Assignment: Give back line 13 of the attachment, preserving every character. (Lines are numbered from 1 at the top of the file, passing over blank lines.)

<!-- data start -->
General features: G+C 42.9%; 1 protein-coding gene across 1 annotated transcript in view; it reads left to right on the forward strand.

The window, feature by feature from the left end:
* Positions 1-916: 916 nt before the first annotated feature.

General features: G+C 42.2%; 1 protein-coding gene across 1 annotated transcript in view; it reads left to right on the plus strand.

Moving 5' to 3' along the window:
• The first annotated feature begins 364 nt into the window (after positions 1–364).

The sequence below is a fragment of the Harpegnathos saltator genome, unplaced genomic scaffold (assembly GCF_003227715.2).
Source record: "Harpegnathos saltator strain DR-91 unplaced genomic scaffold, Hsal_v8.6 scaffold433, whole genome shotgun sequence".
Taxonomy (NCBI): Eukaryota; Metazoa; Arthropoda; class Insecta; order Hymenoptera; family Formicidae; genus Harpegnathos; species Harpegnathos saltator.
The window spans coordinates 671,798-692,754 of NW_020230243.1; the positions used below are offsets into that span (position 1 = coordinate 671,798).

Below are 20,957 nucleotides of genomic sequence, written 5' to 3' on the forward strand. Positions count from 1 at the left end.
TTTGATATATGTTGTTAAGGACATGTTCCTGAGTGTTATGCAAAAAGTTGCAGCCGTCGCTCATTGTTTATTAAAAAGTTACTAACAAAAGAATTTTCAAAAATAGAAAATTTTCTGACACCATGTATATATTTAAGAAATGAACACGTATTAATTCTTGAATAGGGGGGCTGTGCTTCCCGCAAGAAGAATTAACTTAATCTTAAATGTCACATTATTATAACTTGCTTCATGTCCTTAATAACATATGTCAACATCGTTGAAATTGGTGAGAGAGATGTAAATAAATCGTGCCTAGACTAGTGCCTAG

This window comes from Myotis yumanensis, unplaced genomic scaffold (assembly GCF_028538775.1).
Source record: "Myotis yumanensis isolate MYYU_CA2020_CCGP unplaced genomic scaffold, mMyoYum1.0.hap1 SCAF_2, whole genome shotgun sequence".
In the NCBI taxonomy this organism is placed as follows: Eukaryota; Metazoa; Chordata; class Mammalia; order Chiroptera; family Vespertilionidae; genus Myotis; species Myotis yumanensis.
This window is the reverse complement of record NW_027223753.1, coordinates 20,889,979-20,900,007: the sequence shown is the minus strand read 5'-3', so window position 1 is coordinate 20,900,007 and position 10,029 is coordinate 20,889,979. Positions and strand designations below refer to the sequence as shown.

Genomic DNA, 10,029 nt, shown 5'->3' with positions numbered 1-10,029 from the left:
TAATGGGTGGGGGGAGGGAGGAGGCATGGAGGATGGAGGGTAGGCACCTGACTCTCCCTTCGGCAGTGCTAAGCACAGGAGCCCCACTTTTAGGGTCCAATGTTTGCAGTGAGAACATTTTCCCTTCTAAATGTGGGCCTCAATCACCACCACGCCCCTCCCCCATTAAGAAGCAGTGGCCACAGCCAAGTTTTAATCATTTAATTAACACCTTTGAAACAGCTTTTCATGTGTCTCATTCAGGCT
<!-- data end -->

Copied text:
This window comes from Myotis yumanensis, unplaced genomic scaffold (assembly GCF_028538775.1).